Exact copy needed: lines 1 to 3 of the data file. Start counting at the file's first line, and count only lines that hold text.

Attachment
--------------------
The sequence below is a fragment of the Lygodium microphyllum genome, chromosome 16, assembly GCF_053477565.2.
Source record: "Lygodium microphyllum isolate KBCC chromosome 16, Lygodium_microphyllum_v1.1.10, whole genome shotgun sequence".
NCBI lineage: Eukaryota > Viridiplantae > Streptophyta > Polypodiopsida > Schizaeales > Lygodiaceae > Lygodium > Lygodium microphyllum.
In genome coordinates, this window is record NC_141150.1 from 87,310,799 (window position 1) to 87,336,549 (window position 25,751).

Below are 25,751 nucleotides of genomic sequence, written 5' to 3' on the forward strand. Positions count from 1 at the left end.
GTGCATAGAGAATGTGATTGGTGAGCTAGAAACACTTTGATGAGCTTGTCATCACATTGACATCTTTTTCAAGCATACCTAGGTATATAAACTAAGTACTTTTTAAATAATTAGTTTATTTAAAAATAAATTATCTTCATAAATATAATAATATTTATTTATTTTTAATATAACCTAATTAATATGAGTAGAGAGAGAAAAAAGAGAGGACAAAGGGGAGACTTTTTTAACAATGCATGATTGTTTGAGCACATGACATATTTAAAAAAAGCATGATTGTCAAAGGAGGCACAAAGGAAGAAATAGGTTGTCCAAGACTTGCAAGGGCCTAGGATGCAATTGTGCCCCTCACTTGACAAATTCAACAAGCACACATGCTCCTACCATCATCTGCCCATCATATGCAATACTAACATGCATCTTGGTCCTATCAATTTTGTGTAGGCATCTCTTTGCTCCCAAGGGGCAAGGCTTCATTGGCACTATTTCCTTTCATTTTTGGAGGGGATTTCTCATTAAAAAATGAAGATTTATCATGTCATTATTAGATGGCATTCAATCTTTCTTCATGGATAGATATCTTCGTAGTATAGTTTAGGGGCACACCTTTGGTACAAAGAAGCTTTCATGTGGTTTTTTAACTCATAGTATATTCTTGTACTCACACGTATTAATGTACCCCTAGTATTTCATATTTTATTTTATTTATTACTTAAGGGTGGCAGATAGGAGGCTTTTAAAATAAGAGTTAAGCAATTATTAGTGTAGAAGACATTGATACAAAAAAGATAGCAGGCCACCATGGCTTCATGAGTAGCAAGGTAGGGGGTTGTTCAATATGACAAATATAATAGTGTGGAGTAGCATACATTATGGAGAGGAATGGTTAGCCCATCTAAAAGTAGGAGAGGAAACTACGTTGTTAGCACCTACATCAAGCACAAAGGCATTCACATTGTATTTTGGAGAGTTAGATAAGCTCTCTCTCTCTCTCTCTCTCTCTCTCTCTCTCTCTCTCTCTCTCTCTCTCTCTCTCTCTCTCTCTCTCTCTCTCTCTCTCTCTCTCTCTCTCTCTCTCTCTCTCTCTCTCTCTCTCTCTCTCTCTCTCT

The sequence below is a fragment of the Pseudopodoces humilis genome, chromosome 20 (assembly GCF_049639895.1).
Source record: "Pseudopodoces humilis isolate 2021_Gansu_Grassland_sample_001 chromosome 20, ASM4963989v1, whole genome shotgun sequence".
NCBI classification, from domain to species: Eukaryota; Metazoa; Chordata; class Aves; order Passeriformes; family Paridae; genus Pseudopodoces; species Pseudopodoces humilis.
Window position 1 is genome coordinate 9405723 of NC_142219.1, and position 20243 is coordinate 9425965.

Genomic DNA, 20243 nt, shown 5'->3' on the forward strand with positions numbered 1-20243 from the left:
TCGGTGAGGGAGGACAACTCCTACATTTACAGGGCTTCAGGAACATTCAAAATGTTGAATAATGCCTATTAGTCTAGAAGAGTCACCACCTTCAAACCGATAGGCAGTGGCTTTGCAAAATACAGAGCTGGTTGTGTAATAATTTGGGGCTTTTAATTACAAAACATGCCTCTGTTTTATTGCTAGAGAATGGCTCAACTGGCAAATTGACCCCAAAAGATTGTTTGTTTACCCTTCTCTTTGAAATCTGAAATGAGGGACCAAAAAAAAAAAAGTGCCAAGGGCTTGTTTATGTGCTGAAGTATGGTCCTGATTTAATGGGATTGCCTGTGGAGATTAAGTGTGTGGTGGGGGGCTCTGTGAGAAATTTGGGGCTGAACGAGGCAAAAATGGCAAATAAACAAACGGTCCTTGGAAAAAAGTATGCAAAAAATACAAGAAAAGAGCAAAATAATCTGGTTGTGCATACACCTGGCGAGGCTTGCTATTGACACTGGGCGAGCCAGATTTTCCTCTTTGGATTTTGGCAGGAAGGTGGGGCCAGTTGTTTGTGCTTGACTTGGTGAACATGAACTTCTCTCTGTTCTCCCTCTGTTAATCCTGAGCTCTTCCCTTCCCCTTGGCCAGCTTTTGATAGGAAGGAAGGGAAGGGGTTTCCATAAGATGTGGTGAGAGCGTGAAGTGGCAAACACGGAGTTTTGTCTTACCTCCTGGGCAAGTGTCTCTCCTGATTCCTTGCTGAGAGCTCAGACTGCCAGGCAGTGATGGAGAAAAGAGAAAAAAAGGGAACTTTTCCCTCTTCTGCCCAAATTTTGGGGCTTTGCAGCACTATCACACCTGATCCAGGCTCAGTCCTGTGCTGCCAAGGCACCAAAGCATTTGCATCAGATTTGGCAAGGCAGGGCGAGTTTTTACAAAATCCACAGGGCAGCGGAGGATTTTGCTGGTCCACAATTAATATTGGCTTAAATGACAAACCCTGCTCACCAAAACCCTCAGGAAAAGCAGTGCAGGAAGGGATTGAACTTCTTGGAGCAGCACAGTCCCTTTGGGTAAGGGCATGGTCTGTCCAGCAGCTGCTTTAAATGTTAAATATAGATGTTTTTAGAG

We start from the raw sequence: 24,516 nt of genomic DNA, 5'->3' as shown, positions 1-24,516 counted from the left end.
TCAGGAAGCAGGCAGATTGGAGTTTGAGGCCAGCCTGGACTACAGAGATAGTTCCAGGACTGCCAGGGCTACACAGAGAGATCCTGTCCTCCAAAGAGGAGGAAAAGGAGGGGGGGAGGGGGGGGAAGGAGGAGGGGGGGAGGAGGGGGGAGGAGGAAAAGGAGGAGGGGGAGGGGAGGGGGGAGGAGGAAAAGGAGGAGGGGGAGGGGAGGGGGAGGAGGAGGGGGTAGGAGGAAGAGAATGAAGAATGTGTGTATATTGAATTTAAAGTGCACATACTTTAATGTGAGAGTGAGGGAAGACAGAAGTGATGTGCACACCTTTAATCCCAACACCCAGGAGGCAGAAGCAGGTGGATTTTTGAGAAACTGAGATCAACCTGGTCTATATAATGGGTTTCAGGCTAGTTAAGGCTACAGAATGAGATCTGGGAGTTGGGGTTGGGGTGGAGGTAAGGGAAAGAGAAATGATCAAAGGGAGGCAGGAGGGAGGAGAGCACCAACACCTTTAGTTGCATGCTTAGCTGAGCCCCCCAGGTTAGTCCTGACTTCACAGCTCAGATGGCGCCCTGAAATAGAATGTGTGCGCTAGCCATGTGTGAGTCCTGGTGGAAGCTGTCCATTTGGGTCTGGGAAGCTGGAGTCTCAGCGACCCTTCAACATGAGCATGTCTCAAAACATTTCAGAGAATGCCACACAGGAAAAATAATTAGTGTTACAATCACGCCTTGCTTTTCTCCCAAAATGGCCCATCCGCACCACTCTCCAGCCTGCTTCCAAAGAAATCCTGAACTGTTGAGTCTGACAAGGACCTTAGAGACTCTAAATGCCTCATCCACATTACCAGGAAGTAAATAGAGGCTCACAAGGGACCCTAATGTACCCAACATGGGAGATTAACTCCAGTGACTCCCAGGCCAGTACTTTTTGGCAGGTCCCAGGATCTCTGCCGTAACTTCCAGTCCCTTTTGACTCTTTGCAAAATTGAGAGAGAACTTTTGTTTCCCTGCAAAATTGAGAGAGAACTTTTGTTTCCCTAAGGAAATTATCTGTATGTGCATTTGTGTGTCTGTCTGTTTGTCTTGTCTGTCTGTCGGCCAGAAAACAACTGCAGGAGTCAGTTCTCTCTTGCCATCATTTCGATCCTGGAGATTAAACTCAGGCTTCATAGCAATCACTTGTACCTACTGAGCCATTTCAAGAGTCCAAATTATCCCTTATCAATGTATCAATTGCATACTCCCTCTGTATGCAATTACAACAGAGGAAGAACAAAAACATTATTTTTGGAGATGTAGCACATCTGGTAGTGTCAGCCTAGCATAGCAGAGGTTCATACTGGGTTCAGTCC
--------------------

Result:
The sequence below is a fragment of the Lygodium microphyllum genome, chromosome 16, assembly GCF_053477565.2.
Source record: "Lygodium microphyllum isolate KBCC chromosome 16, Lygodium_microphyllum_v1.1.10, whole genome shotgun sequence".
NCBI lineage: Eukaryota > Viridiplantae > Streptophyta > Polypodiopsida > Schizaeales > Lygodiaceae > Lygodium > Lygodium microphyllum.